Thursday, February 21, 2019


We're back from a little hiatus

On this episode we discuss everything from new releases (Velvet Buzzsaw & Glass) to old/rediscovered gems (Cane River). 


Monday, February 18, 2019


Here’s some more visuals from Begman's Persona that may (or may not) have rubbed off on modern cinema.


Persona / Boy Meets Girls

Persona / The Departure

Persona / Swoon

Persona /

Persona / Inland Empire

Persona / The Neon Demon

Persona / The Color Purple

Persona / Black Swan

Persona / The Kiss

Persona / The Mirror

Persona / The Addiction

Persona / The Pornographer 

Monday, February 4, 2019


Velvet Buzzsaw is being compared to everything from Ghostbusters 2 to Nicolas Winding Refn’s Neon Demon. But the one film I don’t see anyone bringing up is Terry Zwigoff’s Art School Confidential. I guess that’s somewhat understandable. Time has not been good to Zwigoff’s last feature film (I love Terry’s work but Art School Confidential just wasn’t good). But good or not, influence is influence and I find it hard to believe that Dan Gilroy didn’t use Art School Confidential as a source of inspiration. Throughout Velvet Buzzsaw we see characters murdered by the haunted paintings of a deceased tortured serial killer/artist. One of the biggest subplots in Art School Confidential centers around a failed tortured artist murdering college students from his Alma mater. And as an added bonus, the murderer in Art School Confidential uses the actual blood & hair from his victims in his paintings. Sound familiar? In Velvet Buzzsaw, the deceased artist/murderer used actual blood (presumably from his victims) for the color red in his paintings.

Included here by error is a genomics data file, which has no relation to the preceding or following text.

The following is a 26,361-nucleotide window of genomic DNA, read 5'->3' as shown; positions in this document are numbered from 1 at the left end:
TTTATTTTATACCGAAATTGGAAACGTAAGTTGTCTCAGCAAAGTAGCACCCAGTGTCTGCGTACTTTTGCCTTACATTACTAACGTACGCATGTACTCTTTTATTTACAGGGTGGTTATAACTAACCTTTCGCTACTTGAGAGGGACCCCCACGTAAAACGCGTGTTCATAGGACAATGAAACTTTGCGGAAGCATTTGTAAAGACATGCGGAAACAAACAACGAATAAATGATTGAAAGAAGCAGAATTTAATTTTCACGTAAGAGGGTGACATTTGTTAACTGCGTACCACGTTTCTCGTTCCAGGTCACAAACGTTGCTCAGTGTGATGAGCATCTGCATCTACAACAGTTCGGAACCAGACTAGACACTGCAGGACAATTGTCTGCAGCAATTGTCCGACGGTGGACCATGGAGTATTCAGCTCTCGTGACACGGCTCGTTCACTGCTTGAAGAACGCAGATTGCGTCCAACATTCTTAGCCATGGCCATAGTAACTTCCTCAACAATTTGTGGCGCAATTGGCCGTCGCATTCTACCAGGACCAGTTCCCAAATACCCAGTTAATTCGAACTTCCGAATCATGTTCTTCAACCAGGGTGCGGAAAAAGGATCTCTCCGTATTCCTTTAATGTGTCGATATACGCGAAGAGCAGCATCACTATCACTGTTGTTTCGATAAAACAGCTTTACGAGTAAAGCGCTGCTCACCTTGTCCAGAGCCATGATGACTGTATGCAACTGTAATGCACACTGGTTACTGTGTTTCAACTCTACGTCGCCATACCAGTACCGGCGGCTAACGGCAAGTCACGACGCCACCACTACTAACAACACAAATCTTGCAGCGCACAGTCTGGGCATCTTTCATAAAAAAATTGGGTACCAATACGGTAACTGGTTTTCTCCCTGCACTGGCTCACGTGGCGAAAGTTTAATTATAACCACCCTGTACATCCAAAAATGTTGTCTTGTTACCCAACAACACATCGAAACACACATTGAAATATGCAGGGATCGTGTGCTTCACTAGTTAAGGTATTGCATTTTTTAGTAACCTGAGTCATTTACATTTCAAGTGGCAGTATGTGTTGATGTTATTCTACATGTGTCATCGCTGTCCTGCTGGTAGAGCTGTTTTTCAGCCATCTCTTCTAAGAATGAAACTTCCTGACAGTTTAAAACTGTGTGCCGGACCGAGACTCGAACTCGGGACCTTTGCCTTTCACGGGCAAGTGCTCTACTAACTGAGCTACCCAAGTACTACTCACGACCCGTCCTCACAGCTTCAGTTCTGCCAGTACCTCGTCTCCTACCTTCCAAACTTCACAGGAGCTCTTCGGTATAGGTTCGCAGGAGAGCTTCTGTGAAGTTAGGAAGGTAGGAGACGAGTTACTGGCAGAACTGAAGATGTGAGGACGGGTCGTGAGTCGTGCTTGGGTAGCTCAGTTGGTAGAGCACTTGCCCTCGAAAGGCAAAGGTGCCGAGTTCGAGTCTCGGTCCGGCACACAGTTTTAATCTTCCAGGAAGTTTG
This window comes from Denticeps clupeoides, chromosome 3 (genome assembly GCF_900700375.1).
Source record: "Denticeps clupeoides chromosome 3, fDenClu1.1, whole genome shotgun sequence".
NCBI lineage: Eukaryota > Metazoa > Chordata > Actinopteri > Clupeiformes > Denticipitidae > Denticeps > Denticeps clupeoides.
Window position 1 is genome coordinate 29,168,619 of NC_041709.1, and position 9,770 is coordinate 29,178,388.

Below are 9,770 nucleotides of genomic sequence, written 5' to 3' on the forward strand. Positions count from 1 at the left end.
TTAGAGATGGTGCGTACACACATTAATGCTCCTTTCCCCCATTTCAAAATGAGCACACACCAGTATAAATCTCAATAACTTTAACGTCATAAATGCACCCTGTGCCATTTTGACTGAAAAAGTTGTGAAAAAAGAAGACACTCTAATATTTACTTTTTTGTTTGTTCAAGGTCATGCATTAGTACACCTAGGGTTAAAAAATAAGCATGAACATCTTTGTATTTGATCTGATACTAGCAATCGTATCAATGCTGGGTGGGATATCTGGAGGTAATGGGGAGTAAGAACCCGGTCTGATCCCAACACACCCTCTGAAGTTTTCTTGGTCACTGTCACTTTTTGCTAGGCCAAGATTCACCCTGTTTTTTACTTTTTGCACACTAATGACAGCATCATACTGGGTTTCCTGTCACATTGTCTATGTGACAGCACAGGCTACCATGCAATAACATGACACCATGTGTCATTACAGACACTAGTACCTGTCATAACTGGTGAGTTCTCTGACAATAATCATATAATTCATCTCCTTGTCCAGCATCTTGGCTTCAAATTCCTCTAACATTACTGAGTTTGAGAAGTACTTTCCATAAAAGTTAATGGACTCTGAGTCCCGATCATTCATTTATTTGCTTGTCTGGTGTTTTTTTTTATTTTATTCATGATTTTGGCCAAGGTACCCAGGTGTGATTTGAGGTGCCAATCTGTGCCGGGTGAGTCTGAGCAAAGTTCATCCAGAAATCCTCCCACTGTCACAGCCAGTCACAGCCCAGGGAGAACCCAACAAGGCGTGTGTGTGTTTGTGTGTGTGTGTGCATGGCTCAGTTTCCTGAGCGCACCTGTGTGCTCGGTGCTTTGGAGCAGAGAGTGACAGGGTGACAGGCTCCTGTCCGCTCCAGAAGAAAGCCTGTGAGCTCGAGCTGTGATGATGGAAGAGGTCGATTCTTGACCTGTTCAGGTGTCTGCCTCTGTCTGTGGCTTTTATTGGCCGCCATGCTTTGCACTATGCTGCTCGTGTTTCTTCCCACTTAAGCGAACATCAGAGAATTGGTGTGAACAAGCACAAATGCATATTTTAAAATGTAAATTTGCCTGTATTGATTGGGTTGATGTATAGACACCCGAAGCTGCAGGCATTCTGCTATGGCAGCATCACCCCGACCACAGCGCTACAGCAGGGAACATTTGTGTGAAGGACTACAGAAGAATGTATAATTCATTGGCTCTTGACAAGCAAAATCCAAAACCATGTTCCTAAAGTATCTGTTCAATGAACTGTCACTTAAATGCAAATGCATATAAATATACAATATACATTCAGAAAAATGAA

And if none of that convinces you, both films feature John Malkovich playing an aging disgruntled modern artists…
Velvet Buzzsaw / Art School Confidential

If you can't see the blaring similarities between the two films then I don’t know what to tell you. You must be a contrarian to be the point of exhaustion where no one likes you and you have no friends.

The biggest difference between Art School & Buzzsaw is that Zwigoff not only pokes fun at the modern art world, but he also kind of parodies it. Zwigoff’s disdain for modern art is documented in most of his work. There’s a famous scene in Louie Bluie where Howard Armstrong dismisses the famous Picasso statue in downtown Chicago. There’s a few more jabs in his second feature; Crumb, and Illeana Douglas’ character in Ghost World is an amalgam of arthouse clichés. Zwigoff comes from the same ilk of old curmudgeons as Harvey Pekar & Robert Crumb so it shouldn’t come as a surprise…
Louie Bluie

Dan Gilroy certainly pokes fun at the modern art scene but he doesn’t parody it. There is a difference. It’s a sometimes fine line (with the occasional ven diagram crossover) but there is still a difference. Gilroy almost went the parody route but at the end of the day he managed to show some respect. This is evident in the art that’s showcased in the movie. The haunted paintings of the mysterious tortured artist in Velvet Buzzsaw are actually pretty good. It’s difficult to make good (new) art that’s to be featured in a film. It’s even more difficult to make art for a movie that’s supposed be taken seriously. Especially modern art. Anyone reading this knows how often & easy modern art is made fun of in cinema. As a fan of (good) modern art, I find that trope to be a little played out (although some artists make it easy to poke fun at their work). Dan Gilroy went the route of Junebug (another film that shares some of the same DNA as Velvet Buzzsaw) in that it shows the pretentious side of modern art but still showcases good paintings.

But this is still a comedy so there are art pieces that do serve as a form of comic relief…

A possible Metropolis reference? Metropolis / Velvet Buzzsaw